The impact of the novel coronavirus on the Budget 2020 is another reminder that the North West’s infrastructure plans are being devised on a platform of shifting sands, writes Stephen Gleave of Aecom.
For a region looking for concrete solutions to social and economic inequalities, Chancellor Rishi Sunak talked about “getting it done”. Announcements impacting the North West included money for housing infrastructure and to unlock brownfield sites, a review of the Treasury’s Green Book – the Government’s guide to assessing investment – alongside relocation of Treasury and other Whitehall personnel to the North.
The power of devolution
There was further devolution including five-year funding settlements for city leaders to invest in local transport improvements including a tram-train pilot in Manchester, as well as an upgrade to the M60. So far, so good.
All of us working in building, construction and infrastructure now need to respond with innovative and creative ways to realise these opportunities, reinforcing the momentum and success that has put Manchester at the heart of the region’s prospects. More powers and accountability resting with city leaders rather than with national government departments has to be a good thing. This model is now extended to West Yorkshire, recognising balance across the North.
For those hoping this budget would deliver larger transformative announcements, big decisions, particularly around rail investment, remain on hold. Despite the first leg of High Speed 2 from London to Birmingham getting the go-ahead earlier this year, we are still waiting to find out what will give the North West the rail connectivity it desperately needs. An Integrated Rail Plan for the North and Midlands is currently being devised and we expect to know what it says by the end of the year.
Closing the infrastructure gap
It does, nevertheless, feel that the North can now plan to move from speaking with one voice to delivering the regional improvements we need, and unleash the national and international connectivity potential to support levelling up the UK regions.
The Chancellor did reaffirm commitment to fund the Manchester to Leeds leg of Northern Powerhouse Rail. What we want to see is a full commitment to the Northern Powerhouse Rail programme and integrated master planning across the North.
From regenerating our town centres, to providing affordable, quality housing, we know the North West needs sustained and strategic investment. As Lord Kerslake’s UK2070 Commission said last month, decades of underinvestment mean “time is not on our side” when it comes to getting investment right.
However, decisions over targeting investment can only be made when it is clear what the priorities are at a national level, as well as local priorities around social infrastructure and broader placemaking. This levelling up agenda has to be about more than building.
On the role of planning, further reforms are planned in a forthcoming White Paper, but the emphasis on better development management must be matched with resources into plan making as well as controls.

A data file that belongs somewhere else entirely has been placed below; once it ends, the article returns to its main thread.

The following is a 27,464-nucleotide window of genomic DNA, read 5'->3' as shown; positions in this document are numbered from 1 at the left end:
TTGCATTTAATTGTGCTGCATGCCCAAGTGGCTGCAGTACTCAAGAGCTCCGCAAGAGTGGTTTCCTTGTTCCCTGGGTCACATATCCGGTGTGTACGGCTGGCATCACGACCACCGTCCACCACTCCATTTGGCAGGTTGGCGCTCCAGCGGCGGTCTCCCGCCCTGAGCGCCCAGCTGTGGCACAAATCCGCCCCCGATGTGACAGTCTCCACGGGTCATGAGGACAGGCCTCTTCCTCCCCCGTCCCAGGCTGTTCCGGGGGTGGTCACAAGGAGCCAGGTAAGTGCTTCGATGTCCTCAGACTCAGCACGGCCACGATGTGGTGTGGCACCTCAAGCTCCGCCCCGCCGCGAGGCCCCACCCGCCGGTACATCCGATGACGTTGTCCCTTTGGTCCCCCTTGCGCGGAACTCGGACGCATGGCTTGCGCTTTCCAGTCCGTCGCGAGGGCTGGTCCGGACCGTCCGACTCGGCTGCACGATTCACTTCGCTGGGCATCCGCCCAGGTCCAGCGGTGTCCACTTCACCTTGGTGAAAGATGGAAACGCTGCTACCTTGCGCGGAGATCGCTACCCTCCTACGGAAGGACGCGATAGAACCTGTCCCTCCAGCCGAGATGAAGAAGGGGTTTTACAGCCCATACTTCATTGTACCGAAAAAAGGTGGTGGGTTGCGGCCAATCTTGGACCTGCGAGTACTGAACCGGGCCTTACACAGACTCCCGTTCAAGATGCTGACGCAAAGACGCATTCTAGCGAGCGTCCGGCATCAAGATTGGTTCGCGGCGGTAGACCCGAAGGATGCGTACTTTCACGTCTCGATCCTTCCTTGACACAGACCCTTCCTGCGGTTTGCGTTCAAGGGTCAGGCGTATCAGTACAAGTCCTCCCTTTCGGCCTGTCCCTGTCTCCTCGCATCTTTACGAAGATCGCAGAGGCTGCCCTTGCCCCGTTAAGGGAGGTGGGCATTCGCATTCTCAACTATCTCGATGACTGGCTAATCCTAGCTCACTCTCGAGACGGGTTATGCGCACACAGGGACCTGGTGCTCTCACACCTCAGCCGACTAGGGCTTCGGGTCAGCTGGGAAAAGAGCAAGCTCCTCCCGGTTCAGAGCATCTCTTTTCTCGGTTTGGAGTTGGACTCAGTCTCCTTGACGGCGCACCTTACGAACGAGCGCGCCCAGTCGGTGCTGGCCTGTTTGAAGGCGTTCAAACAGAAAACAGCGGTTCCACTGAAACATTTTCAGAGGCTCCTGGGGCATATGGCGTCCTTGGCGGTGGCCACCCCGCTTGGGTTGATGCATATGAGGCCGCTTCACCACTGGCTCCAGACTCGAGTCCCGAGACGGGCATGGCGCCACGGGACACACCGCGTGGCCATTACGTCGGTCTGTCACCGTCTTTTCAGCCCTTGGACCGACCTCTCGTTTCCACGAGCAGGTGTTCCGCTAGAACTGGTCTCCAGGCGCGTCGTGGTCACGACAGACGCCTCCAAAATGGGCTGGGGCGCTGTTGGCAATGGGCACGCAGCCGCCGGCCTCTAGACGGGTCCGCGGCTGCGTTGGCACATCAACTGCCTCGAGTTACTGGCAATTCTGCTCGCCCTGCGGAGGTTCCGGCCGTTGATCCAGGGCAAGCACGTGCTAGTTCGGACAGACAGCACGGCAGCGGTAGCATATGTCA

Pushing for green
What could have been more powerful in Sunak’s budget was a commitment to achieving a zero-carbon future.
Just days before the budget was announced, it emerged that publication of the government’s plan for £100bn of investment to improve transport and move towards net-zero emissions – the National Infrastructure Strategy – would be delayed. To some extent, we are ahead of the game here in the North West.
The Greater Manchester Combined Authority Infrastructure Framework 2050 has been developed within the National Infrastructure Commission’s policies on energy, transport, digital, water supply, flooding and blue green infrastructure. The National Infrastructure Strategy is the government’s response to what the National Infrastructure Commission says the country needs.
Levelling up the UK is a complex and continually changing task. Other significant challenges include how the UK can deliver infrastructure and still meet its climate commitments, and what a final Brexit deal will look like. This budget will not go down in the history as the one that levelled up the UK, for obvious reasons. It is the decisions and opportunities in the pipeline that could make huge differences.
What the Chancellor and Government has delivered here is a budget of intent, skewed by an extraordinary event. In professional services, development and construction, we need to pull our collective resources together and seize the opportunities announced this week and the ones on the horizon.
We must also continue to support our regional leaders and lobby national decision-makers to deliver on the commitments made on the budget and on the rhetoric of the election.
We will be judged as a generation by the places we create now.
Stephen Gleave is cities director at AECOM